Therefore you have to conclude that the rest of the board was exceptionally savvy about western economies and how to exploit the cost differential. The independents are:

Deepak Satwalekar 63 is a bank and money man. Managing Director and CEO of HDFC. Formerly with Standard Life Insurance. He has been a consultant to World Bank, Asian Development Bank and has developed an understanding of what have not economies can offer.

R Seshasayee 64 is the Executive Vice Chairman of Ashok Leyland from 1988 to 2011. He joined Ashok Lelyland in 1976 and therefore can be considered a car guy. Cars are global brands which have long been dominated by American Brands until they lost control of labour wages and quality.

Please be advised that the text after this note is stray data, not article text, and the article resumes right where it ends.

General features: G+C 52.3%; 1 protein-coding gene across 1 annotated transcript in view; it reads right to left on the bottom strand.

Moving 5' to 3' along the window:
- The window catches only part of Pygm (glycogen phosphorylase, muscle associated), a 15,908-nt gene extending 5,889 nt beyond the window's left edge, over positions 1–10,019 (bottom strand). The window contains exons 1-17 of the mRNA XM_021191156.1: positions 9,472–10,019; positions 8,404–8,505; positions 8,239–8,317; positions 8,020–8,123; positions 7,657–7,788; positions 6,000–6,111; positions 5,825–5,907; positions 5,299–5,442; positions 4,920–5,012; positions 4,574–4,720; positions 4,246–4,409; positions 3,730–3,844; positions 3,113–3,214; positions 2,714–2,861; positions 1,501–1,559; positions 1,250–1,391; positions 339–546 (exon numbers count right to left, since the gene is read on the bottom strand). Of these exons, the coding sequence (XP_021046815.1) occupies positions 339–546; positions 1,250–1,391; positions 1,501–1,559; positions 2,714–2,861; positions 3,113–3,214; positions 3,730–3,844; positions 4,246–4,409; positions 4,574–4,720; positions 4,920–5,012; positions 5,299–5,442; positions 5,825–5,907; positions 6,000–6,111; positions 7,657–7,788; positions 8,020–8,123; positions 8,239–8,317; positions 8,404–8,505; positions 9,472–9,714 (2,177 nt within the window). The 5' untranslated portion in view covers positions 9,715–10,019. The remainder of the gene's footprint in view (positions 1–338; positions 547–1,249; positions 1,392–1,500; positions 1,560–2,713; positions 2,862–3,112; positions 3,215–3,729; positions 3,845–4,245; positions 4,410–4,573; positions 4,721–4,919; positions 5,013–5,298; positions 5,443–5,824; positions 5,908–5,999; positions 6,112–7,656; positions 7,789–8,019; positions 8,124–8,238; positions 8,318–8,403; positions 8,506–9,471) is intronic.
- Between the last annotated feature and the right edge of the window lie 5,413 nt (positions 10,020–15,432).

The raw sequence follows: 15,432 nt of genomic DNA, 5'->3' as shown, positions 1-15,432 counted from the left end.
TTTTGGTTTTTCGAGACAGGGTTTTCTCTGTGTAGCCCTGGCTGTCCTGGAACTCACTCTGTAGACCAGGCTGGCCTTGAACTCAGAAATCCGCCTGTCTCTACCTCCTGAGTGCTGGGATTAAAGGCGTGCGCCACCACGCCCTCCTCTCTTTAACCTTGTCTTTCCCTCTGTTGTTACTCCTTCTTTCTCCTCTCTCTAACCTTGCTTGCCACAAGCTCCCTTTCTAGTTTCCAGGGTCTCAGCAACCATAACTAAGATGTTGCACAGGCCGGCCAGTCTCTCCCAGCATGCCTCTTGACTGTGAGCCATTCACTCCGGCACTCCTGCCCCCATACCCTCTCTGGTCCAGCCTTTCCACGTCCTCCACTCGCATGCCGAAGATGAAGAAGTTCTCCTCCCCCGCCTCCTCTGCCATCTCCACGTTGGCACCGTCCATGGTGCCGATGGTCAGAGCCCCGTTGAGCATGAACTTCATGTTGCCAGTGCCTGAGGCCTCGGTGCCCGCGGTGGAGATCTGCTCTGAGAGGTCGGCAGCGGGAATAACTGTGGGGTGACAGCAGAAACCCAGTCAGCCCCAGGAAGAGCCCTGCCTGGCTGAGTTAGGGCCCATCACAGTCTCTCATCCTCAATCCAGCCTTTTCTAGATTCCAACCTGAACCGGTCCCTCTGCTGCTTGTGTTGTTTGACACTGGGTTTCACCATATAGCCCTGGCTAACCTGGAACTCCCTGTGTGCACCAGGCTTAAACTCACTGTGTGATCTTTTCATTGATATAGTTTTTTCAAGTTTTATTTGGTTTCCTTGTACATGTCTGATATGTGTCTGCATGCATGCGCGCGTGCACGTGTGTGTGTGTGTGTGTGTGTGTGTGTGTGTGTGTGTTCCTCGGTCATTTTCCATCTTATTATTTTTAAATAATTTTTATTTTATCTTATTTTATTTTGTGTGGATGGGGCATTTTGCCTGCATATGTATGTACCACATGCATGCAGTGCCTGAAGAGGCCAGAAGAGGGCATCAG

Omkar Goswami 55 is a career economist and Chairman of the Investors Grievance Committee. As an economist in the Indian economy the question has been how do we achieve western standards.

Sridau Iyengau 64 was with KPMG from 1978 to 2002. He was a senior partner in both the US and the UK. He was also Chairman and CEO of KPMG India from 1997 to 2000. while at KPMG this man has had the inside seat at numerous western based companies and knew cost structures very well.

Ravi Venkatsen 49 was formerly the chairman of Microsoft India from 2004-2011. Prior he spent 17 years at Cummins Inc the engine people. MBA and Baker Scholar from Harvard B School started his very good appreciation of the western business world.

So while many would look at Infosys and see them as an opportunistic player, their board has an excellent savvy of western business constructs. The average western executive trying to operate in India spends more time stumbling about.